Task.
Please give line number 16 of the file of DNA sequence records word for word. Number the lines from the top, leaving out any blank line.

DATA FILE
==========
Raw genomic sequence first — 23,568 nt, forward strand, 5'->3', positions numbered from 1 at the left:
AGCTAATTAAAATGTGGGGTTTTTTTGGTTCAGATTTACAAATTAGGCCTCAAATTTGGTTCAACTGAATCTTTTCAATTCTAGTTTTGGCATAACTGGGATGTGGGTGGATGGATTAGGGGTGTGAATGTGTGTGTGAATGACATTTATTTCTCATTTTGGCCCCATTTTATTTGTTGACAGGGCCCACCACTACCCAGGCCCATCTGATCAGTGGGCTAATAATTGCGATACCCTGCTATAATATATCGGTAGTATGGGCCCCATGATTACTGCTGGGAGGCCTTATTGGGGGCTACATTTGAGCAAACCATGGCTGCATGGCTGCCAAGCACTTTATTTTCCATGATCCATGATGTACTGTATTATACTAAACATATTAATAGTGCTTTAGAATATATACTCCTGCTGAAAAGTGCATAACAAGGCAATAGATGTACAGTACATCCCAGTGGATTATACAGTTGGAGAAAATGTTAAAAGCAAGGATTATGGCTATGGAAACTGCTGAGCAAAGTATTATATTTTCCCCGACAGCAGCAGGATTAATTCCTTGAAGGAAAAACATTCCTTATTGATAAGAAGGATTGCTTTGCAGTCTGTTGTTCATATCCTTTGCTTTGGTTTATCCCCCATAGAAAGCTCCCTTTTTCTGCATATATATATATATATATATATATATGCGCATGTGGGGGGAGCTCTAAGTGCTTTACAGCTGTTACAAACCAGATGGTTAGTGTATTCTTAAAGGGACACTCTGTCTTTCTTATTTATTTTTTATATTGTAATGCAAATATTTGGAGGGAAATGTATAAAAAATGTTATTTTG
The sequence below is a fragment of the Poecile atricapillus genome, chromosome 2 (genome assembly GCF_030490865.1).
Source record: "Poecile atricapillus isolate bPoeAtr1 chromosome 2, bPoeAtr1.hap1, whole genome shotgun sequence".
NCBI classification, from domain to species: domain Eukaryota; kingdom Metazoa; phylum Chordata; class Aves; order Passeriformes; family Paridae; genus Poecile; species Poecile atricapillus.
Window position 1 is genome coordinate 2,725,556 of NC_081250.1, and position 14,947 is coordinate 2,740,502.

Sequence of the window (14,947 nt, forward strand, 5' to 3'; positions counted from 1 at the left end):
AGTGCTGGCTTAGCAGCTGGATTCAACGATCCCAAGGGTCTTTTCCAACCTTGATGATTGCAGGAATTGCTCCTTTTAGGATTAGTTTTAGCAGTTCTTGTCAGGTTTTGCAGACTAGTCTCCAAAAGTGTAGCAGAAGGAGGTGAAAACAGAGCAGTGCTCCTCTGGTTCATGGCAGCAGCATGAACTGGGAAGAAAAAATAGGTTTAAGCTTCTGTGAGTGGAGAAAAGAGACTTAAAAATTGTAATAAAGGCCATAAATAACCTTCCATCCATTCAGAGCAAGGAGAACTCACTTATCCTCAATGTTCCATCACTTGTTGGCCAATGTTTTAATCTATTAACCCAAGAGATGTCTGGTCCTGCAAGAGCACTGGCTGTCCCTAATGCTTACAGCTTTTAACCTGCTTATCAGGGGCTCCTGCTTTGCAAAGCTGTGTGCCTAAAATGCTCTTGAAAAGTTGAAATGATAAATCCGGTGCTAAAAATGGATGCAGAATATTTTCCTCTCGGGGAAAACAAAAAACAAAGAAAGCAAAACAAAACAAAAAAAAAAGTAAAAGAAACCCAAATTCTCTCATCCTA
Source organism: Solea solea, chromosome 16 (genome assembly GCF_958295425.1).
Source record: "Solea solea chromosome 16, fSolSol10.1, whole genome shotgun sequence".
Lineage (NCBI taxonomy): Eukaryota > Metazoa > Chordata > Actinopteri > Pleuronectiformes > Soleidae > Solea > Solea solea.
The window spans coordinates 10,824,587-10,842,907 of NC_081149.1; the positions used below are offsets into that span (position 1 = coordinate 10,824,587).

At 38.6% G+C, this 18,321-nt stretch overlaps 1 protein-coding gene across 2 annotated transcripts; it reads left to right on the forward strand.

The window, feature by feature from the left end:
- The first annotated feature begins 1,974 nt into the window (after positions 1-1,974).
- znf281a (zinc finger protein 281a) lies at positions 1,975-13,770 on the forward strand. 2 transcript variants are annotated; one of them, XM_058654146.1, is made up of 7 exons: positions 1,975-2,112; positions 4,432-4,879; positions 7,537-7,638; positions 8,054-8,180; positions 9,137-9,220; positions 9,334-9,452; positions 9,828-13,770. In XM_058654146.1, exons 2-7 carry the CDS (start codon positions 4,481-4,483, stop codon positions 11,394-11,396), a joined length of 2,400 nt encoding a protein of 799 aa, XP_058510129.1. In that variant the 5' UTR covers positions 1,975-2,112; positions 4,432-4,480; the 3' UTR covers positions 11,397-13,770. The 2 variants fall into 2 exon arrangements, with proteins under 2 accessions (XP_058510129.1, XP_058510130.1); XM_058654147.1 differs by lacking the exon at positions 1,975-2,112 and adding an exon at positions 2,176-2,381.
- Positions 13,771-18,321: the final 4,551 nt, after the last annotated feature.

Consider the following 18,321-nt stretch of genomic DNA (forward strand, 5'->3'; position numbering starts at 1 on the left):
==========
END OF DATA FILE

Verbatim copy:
- znf281a (zinc finger protein 281a) lies at positions 1,975-13,770 on the forward strand. 2 transcript variants are annotated; one of them, XM_058654146.1, is made up of 7 exons: positions 1,975-2,112; positions 4,432-4,879; positions 7,537-7,638; positions 8,054-8,180; positions 9,137-9,220; positions 9,334-9,452; positions 9,828-13,770. In XM_058654146.1, exons 2-7 carry the CDS (start codon positions 4,481-4,483, stop codon positions 11,394-11,396), a joined length of 2,400 nt encoding a protein of 799 aa, XP_058510129.1. In that variant the 5' UTR covers positions 1,975-2,112; positions 4,432-4,480; the 3' UTR covers positions 11,397-13,770. The 2 variants fall into 2 exon arrangements, with proteins under 2 accessions (XP_058510129.1, XP_058510130.1); XM_058654147.1 differs by lacking the exon at positions 1,975-2,112 and adding an exon at positions 2,176-2,381.